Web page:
Home Email this page Print this page Bookmark this page Decrease font size Default font size Increase font size
Noise & Health  
 Next article
 Previous article
Table of Contents

Similar in PUBMED
   Search Pubmed for
   Search in Google Scholar for
 Related articles
Citation Manager
Access Statistics
Reader Comments
Email Alert *
Add to My List *
 * Requires registration (Free)

 Article Access Statistics
    PDF Downloaded19    
    Comments [Add]    

Recommend this journal


Year : 2020  |  Volume : 22  |  Issue : 105  |  Page : 56--61

Translation, adaptation and validation of the youth attitude to noise scale (YANS) questionnaire into serbian language

1 Institute of Hygiene and Medical Ecology, Faculty of Medicine, University of Belgrade, Serbia
2 Institute of Medical Statistics and Informatics, Faculty of Medicine, University of Belgrade, Serbia

Correspondence Address:
Milena Tomanic
Faculty of Medicine, University of Belgrade, No 8 Dr Subotica Street, 11000 Belgrade
Login to access the Email id

Source of Support: None, Conflict of Interest: None

DOI: 10.4103/nah.NAH_23_20

Rights and Permissions

Context: Several language variations of YANS have been published. There is a rationale in grouping languages where one variation is usable for several countries. The people of four ex-Yugoslavian countries do speak practically one language whatever its present name. Aim: To make a Serbian version of YANS which would be usable in Serbia, Croatia, Bosnia and Herzegovina and Montenegro. Settings and Design: Translation and test-retest survey in a secondary school. Material and Methods: The translation process was performed according to the relevant guidelines through a standard procedure: English-Serbian-English-Consensus (people fluent in English)-Pilot assessment (20 students). The survey was performed in a Belgrade high school. Test YANS was completed by 244 students (response rate 98,8%, males 44%). Retest YANS was carried out among 60 randomly chosen students from the primary sample (response rate 96.7%, males 58%). In the statistical analysis we used the Olsen’s model of classification as well as previous validation of YANS. A reliability measure for analyzing survey items was Cronbach’s alpha. Determination of the mean differences between test and retest with respect to normal distribution of data was performed with the Student’s paired t-test. Results: Factor analysis between items grouped into four factors showed no significant association, except for a weak but negative one between two specific factors. The internal reliability (Cronbach’s alpha) was 0.721 and assessed as acceptable. The test-retest comparison did not reveal any significant differences. Mean overall YANS score was 2.76, which is higher than on testing in Sweden, very similar to the Brazilian one, and lower than in Belgium and China. Conclusion: Serbian version of YANS is a valid and reliable research instrument. It may also be used in Croatia, Bosnia and Herzegovina and Montenegro.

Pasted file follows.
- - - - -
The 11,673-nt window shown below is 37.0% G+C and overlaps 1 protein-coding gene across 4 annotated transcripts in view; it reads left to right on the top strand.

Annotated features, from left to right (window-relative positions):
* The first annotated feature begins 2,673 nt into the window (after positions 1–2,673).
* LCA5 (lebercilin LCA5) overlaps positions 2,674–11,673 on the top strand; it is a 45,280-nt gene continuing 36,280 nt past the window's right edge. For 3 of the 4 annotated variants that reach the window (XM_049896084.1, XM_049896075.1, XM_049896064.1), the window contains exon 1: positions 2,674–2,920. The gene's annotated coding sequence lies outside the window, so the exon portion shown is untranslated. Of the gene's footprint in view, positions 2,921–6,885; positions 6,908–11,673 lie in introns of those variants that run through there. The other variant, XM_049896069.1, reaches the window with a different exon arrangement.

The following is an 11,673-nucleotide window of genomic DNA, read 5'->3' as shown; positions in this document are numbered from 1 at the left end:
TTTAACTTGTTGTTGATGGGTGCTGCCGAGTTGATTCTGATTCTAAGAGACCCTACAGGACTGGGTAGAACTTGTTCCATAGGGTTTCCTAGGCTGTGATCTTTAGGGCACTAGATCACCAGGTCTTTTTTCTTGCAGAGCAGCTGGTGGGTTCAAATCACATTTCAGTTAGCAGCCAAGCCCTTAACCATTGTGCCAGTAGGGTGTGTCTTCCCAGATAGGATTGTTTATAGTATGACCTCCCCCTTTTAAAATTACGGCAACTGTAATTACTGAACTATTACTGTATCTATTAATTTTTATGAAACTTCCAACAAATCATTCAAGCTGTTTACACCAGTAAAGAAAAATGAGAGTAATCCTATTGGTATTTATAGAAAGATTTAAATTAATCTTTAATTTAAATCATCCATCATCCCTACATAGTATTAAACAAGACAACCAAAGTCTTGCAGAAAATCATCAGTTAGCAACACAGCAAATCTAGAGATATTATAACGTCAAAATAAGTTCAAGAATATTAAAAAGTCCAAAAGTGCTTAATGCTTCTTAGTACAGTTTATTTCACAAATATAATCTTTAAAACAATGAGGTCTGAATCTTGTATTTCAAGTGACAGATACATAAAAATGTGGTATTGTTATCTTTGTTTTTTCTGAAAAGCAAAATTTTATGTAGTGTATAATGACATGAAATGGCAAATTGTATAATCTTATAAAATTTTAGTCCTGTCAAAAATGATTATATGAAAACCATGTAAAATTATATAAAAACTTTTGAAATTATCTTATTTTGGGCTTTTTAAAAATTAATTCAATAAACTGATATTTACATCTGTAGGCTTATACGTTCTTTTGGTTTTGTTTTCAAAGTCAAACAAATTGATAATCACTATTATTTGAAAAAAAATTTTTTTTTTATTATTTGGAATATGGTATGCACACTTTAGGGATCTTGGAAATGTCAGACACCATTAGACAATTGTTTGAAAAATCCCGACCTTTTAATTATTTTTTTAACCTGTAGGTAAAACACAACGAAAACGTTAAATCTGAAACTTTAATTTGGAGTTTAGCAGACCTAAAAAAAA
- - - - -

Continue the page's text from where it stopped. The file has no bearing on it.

Print this article     Email this article